Hedge funds lift livestock longs to record high - but coffee 'vulnerable to short-covering'

Hedge funds curtailed their negative position on agricultural commodity prices, as bets on rising livestock values more than outweighed selling in grains - and coffee, now deemed “significantly vulnerable to short covering”
Managed money, a proxy for speculators, reduced its net short position in futures and options in the top 13 US-traded agricultural commodities, from cattle to wheat, by 22,049 contracts in the week to last Tuesday, analysis of data from the Commodity Futures Trading Commission regulator shows.
However, the reduction in the net short - the extent to which short holdings, which profit when values fall, exceed long bets, which benefit when prices gain - was down nearly all to the clamour to cash in on a rally in Chicago-traded livestock prices, which have outperformed those of other ags.
The Bcom livestock subindex is up 7.3% so far this year, compared with a fall of 10.7% in the ag index.
‘Prices are dramatically higher’
Hedge funds raised their net long position in the livestock complex by nearly 23,000 lots over the week to 228,340 lots, the highest on data going back to 2006, and reflecting increases in all three contracts.
“Year-over-year, livestock futures market prices are dramatically higher,” said analysts at Steiner Consulting.
“Last year at this time, futures markets, especially for cattle, were signalling to meat buyers for retail stores and restaurants, that prices would remain rather low and there appeared to be opportunities to buy out-front for features and special promotions.”
Price gains have been attributed to stronger-than-expected demand, including from exports, mopping up extra production, with hog markets boosted in particular by the opening of two new US slaughter plants.
‘Competition for animals’
Indeed, Steiner said that “a significant contributor to higher hog prices has been competition for animals”, a dynamic reflected in weakened packing margins, with the spread between wholesale pork prices and values of fattened animals falling below $45 per head to its lowest in more than a year.
However, Societe Generale underlined concerns over the extent of long bets in the complex, now terming both live cattle and feeder cattle as “overbought” and “vulnerable to profit-taking”.
And, indeed, futures in live cattle – animals ready to be slaughtered – retreated strongly last week, by 5.3% to 120.575 cents a pound for the December contract, in a decline attributed to the raised supply of animals for slaughter after an expansion of the feedlot herd.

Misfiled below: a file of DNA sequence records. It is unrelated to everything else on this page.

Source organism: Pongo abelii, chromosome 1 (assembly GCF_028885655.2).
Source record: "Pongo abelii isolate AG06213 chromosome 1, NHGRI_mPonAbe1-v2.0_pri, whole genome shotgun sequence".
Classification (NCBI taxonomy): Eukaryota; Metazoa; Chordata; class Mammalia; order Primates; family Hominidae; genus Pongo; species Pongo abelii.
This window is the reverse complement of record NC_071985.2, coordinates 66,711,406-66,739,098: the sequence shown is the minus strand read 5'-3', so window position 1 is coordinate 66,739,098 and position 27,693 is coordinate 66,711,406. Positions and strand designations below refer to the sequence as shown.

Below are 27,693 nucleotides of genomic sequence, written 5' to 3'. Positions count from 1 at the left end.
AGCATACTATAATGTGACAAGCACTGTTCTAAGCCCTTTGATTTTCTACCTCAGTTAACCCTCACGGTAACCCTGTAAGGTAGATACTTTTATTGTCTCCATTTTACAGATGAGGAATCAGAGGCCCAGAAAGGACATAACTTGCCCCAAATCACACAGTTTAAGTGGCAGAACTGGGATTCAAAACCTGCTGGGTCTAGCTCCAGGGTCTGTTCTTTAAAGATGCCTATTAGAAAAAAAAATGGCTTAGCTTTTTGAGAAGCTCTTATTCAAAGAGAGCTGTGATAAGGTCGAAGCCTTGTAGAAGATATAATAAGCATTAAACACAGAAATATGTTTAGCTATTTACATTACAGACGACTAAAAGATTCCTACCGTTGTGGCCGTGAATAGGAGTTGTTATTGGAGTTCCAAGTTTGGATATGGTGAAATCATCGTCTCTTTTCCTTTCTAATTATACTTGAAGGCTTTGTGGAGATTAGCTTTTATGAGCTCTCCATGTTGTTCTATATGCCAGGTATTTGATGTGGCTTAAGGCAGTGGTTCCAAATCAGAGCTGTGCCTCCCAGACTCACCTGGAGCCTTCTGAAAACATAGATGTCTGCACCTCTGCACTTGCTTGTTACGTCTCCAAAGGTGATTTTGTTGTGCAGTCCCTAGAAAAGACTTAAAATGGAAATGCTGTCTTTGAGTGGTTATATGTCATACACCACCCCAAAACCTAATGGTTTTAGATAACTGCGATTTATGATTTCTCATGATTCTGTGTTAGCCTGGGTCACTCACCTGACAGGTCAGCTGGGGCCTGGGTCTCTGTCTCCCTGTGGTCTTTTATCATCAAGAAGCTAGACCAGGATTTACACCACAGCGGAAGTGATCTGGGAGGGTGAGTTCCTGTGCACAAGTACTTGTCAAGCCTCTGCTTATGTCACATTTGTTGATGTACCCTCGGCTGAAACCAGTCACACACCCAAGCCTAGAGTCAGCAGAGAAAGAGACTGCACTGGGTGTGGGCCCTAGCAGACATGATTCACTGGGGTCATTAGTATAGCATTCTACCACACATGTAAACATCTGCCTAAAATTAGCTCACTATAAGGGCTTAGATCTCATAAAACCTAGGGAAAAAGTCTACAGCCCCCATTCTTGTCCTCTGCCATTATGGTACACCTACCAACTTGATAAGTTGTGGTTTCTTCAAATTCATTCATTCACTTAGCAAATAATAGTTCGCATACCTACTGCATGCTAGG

“Lower cash trade hit the futures market hard” last week, said ag advisory group Water Street Solutions, although adding that “retail prices are holding up, leaving the trade watching if demand into the end of the year stays strong”.
‘Positions are untenable’
By contrast, Societe Generale hardened its caution that prices of New York-traded arabica coffee may be in for a spike in prices prompted by short-closing, after hedge funds raised their net short in the contract to a record high of 48,905 lots.
“Comfortable inventory levels and improving weather in the Latin America region have capped any price upside in recent weeks,” the bank said.
“But current positions are untenable over extended periods of time,” it said, adding that it viewed “this commodity as significantly vulnerable to short-covering”.
Unlike hedge funds, commercial operators held a gross short of just 84,731 lots, half that a year before, in what is being seen as a reluctance by producers to sell at weak price levels.
‘Only thing supportive’
Among the main grains, hedge funds extended their net short in Chicago corn futures and options by a further 2,861 lots to 205,624 lots, the third highest figure on data going back to 2006, and provoking some ideas that appetite for betting on weaker prices of the grain may be spent.
Indeed, the “only thing supportive [for corn prices] appears the managed money position”, said Benson Quinn Commodities, with a further upgrade to the official US yield forecast last week adding to ideas of ample supplies.
In wheat, hedge funds extended their net short in Chicago by more than 14,000 contracts to 125,085 lots, the largest since the record high of 162,327 lots set six months ago.
Benson Quinn Commodities rated the extent of the net short position in Chicago as leaning “supportive” to prices short-term, “from the standpoint of the sellers not wanting to push the issue” and extend the holding further.
However, “longer term, I have doubts that the funds are going to need to cover a large percentage of their current position”.

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